David Ford: The ethics of feasting

Jesus went to meals, weddings and parties and had a feast-centred ethic. The images are vivid: water turned into wine; guests jockeying for places at table and being told to aim for the lower places; the invitation of a life-time refused because of being too busy with work or family; Jesus challenging conceptions of God’s acceptance by eating with the outcast and marginalised; Dives feasting while Lazarus starves at his gate; children eating messily to the delight of the dogs; a woman sinner shocking the company by anointing Jesus and being forgiven by him; the reversal of expectations as the poor, handicapped and outsiders of all sorts are welcomed at the feast of the Kingdom of God while those who thought themselves sure of a place are left out ....

As millions starve, ought anyone to be feasting? Ought there not to be a long detour of working to feed everyone, postponing the feasting till that has been achieved? Or should we keep alive the hope of food for all by working for justice and, if we have food, simultaneously celebrating the goodness of God? Can we even sustain work of compassion and justice in the right spirit if we are not also having some celebratory foretaste of the Kingdom of God? Or, looking at the story of the early church in the Acts of the Apostles, in the light of the explosion of joy and gratitude that followed the resurrection and Pentecost is it not the most obvious thing in the world both to share with those in need and also to celebrate with them?

That combination of sharing and celebrating is, perhaps, the most radical of all the implications of the teaching and practice of Jesus. Feeding the hungry is not a matter of the well-fed offering handouts and getting on with their private feasting: the vision is of everyone around the same table, face to face. Even to imagine sitting together like that gently but inexorably exposes injustice, exploitation, sexism, hard-heartedness, and the multiple ways of rejecting the appeal in the face of the other. Once we have started doing it in little ways, the implications for politics, economics and church life never cease ramifying. Remission of actual debt becomes inseparable from the forgiveness of sins, and idolatry of money is seen as an inhibitor of everyone’s joy.

Finally, what about the ethics of exclusion? … The feast of the Kingdom of God is described (and acted out) by [Jesus] as generously inclusive beyond anyone’s wildest dreams. That is the main point: the free, surprising love of a God who can be utterly trusted to judge truthfully and then decide far more compassionately than any of the rest of us. There is also a sharp note of exclusion, but it is one that follows from the inclusiveness. The excluded are those who cannot bear God’s generosity and will not imitate it. The Prodigal Son’s older brother is the archetype, complaining against his father welcoming his brother home with a party, and perhaps (the ending is significantly left open) refusing to join in the celebrations. He is matched by those who complain about Jesus eating with tax-collectors and sinners, by those who presume to know where God draws lines between the invited and uninvited or the acceptable and unacceptable, and by those who harden their hearts against the poor, sick, handicapped, hungry, prisoners, children, and others in need. These poor, sick, and needy are at the centre of the feast as the honoured guests, and to reject them is to exclude oneself from their host’s presence. The other side of this is that to seek them out is to relate to their host too, as the parable of the sheep and the goats says (Matthew chapter 25).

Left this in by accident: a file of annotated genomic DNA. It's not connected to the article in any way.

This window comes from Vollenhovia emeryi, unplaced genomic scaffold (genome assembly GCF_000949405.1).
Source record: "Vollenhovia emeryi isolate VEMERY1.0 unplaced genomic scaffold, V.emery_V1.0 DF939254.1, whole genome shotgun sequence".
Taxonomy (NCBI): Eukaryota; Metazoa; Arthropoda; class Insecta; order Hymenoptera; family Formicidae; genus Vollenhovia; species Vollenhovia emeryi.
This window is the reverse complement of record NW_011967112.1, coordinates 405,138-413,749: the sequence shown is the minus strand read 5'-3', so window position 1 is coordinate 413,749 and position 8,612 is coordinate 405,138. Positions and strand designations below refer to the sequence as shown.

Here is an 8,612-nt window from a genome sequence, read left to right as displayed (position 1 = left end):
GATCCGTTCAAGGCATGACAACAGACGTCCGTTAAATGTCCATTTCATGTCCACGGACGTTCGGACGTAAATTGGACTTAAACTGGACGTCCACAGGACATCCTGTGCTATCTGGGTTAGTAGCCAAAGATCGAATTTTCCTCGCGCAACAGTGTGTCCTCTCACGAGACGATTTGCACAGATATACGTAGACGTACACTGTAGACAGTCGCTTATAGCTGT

Of contemporary issues of exclusion, one of the most sensitive for Christians is that of other religions. It is not possible to do more than touch interrogatively on this vast, many-sided topic, but it is an appropriate conclusion for a mediation on the ethic of feasting before the face of Christ.

What does it mean to realise that those of other faiths (and none) are before the face of Christ? Christians have no overview of how the relationship with them is carried on, or what happens from either side. This ethic therefore begins in agnosticism. Yet Christians need to try to imagine what the implications might be of Jesus being guest as well as host in relation to Mohammed, the Buddha and other founders and their followers. What might be involved in hospitality between religious communities that might give substance to such imagining? What are appropriate anticipations of the feasting of the Kingdom of God? What ethic of communication of the gospel is in line with the face on the cross? How can conversations engaging with crucial matters of meaning, truth and practice be sustained? What new shapes of Christian and other communities might there be if imaginative hospitality helped to generate honest confrontations and new understanding? Where do Christians fall into the temptation of being less generously welcoming than God? How can they come to realise their Christian self ‘as another’ – Jew, Muslim, Hindu, Buddhist, atheist or whatever? And what happens when guests and hosts become friends?

—David Ford, Self and Salvation: Being Transformed, pp. 269-70